May 7, 2014
Dinosaur Claws Were Used For More Than Just Ripping Flesh: Study
Brett Smith for redOrbit.com - Your Universe Online
The claws of Tyrannosaurus rex and Velociraptor are probably best known for ripping through the flesh of hapless prey, but a new study published in Proceedings of the Royal Society B has found that this family of dinosaurs, known as theropods, probably used its claws for a variety of purposes.
"Theropod dinosaurs were all bipedal, which means their forelimbs were no longer involved in walking as in other dinosaurs,” Lautenschlager said. “This allowed them to develop a whole new suite of claw shapes adapted to different functions."
The UK scientist focused on the therizinosaurs, a unique subfamily of theropods that roamed the Earth between 145 and 66 million years ago. Therizinosaurs were huge animals, as much as 23 feet high, with claws over 19 inches long, elongated necks and had a coating of down-like feathers. Therizinosaurs were also unique theropods in that they were tranquil herbivores.
To recognize how distinct claws on the forelimbs of these dinosaurs were used, Lautenschlager scanned the claws of 65 species and generated comprehensive computer models based on these scans to replicate various potential functions for distinct species and claw shapes. The claws were also contrasted to the claws of modern-day mammals, with known functions.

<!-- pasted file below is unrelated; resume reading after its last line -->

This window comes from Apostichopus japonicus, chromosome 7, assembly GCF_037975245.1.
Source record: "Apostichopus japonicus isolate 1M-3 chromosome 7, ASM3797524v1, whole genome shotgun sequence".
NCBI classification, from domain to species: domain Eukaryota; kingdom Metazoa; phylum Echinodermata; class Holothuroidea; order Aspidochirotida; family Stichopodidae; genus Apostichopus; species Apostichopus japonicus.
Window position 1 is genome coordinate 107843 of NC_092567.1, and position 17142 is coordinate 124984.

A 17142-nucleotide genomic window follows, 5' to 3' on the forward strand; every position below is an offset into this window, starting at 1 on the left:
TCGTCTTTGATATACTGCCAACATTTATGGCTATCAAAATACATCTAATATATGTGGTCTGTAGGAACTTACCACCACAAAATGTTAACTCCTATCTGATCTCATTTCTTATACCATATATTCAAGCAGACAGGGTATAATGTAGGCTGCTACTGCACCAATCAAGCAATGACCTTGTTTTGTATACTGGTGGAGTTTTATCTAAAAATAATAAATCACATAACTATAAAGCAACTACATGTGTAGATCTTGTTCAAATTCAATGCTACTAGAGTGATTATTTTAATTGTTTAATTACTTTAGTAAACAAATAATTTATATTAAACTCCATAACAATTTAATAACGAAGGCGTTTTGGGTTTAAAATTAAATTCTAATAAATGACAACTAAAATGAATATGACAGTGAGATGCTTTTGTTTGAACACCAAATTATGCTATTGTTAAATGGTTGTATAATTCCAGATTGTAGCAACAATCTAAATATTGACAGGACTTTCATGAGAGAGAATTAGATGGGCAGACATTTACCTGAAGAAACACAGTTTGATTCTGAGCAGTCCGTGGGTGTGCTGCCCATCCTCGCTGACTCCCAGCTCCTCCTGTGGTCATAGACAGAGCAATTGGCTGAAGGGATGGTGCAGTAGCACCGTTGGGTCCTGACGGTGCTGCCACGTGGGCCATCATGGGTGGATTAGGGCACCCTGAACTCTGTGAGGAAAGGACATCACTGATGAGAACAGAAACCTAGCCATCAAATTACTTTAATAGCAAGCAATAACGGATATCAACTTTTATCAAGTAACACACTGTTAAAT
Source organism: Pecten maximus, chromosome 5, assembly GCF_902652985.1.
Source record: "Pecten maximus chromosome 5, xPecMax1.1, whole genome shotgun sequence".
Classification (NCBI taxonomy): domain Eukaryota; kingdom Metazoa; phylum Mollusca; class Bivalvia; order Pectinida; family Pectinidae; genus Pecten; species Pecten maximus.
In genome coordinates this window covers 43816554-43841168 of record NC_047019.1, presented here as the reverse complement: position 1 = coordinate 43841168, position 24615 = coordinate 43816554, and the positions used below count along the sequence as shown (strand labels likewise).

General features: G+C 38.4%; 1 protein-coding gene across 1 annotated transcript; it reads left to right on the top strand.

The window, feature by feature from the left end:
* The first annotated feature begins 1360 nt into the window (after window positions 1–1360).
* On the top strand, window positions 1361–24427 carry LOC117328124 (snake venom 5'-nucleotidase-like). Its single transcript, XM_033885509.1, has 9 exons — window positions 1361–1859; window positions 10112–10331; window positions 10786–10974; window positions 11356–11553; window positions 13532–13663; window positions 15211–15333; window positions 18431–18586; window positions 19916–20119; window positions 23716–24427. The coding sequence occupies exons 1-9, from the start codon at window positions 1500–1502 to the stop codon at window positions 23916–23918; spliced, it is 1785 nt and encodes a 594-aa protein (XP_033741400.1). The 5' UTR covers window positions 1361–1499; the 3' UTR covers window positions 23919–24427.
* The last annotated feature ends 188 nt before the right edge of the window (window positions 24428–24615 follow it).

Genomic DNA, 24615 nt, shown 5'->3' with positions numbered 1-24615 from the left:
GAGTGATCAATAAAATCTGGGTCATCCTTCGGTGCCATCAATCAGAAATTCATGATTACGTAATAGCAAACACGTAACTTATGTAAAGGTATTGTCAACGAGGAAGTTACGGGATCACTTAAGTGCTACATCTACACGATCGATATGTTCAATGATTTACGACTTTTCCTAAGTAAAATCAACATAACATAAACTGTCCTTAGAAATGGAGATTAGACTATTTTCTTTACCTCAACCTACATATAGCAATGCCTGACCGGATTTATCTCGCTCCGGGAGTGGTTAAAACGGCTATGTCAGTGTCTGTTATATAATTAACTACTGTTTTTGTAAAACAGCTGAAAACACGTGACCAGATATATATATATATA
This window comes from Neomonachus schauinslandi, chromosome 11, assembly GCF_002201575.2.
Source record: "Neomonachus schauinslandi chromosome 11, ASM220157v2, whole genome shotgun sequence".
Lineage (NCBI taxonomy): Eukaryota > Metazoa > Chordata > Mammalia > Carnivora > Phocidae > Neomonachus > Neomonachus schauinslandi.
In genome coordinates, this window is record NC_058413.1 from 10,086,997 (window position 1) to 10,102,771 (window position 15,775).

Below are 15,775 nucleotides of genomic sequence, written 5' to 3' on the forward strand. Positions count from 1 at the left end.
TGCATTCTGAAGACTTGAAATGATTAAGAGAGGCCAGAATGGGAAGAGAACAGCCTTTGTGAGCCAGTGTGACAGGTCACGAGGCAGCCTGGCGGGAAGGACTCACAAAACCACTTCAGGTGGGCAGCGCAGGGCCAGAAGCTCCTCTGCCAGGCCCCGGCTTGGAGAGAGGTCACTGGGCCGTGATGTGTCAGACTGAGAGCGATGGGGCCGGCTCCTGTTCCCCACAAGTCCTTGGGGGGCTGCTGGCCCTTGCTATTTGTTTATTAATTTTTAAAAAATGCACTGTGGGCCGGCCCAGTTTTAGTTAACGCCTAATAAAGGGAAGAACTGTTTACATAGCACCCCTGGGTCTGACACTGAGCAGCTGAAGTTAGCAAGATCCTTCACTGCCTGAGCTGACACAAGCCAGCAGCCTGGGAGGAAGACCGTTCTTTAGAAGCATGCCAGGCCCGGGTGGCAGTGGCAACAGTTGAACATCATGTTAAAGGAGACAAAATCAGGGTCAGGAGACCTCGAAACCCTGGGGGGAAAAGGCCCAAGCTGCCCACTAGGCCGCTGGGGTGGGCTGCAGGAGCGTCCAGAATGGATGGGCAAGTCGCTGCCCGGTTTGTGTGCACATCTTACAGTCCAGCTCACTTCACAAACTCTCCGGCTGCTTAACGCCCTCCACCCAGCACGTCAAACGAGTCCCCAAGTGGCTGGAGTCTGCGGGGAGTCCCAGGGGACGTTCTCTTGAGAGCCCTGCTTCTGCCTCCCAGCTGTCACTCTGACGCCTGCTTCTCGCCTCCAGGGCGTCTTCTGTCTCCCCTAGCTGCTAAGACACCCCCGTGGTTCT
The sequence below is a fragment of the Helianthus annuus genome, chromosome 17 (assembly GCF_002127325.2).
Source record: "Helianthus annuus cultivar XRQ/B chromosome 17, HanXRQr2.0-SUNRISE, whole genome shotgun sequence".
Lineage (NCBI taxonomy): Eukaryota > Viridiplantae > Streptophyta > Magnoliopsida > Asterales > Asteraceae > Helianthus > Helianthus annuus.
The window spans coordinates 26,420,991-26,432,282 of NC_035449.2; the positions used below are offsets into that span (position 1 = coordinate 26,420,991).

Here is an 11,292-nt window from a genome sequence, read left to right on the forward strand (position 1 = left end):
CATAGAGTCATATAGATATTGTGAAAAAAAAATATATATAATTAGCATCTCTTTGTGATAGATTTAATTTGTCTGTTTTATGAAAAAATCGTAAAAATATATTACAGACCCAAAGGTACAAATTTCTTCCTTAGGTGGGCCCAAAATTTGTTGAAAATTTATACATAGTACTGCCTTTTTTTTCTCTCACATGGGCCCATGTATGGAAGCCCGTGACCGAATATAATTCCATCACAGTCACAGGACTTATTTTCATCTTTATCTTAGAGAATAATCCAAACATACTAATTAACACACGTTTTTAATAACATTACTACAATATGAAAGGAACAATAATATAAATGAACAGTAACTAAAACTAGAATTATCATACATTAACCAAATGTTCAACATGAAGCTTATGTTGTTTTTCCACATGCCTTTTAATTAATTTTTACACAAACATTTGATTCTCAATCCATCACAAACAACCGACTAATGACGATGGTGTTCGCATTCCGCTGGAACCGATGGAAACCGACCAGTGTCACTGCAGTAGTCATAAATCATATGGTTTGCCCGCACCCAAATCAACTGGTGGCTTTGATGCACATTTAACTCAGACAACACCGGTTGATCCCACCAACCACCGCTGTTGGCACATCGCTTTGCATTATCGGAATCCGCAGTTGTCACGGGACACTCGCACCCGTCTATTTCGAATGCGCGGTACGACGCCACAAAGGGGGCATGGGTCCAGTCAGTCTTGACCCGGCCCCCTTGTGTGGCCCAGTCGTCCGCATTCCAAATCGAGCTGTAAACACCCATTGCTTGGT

Throughout their evolution, several theropod subfamilies, including therizinosaurs, transformed from being carnivores to subsisting on a diet of plants. The new research showed that, throughout this transition, theropod dinosaurs evolved a wide variety of claw morphologies tailored to particular functions, such as excavating, grasping or striking.
"It's fascinating to see that, with the shift from a carnivorous to a plant-based diet, we find a large variety of claw shapes adapted to different functions,” Lautenschlager said. “This suggests that dietary adaptations were an important driver during the evolution of theropod dinosaurs and their transition to modern birds."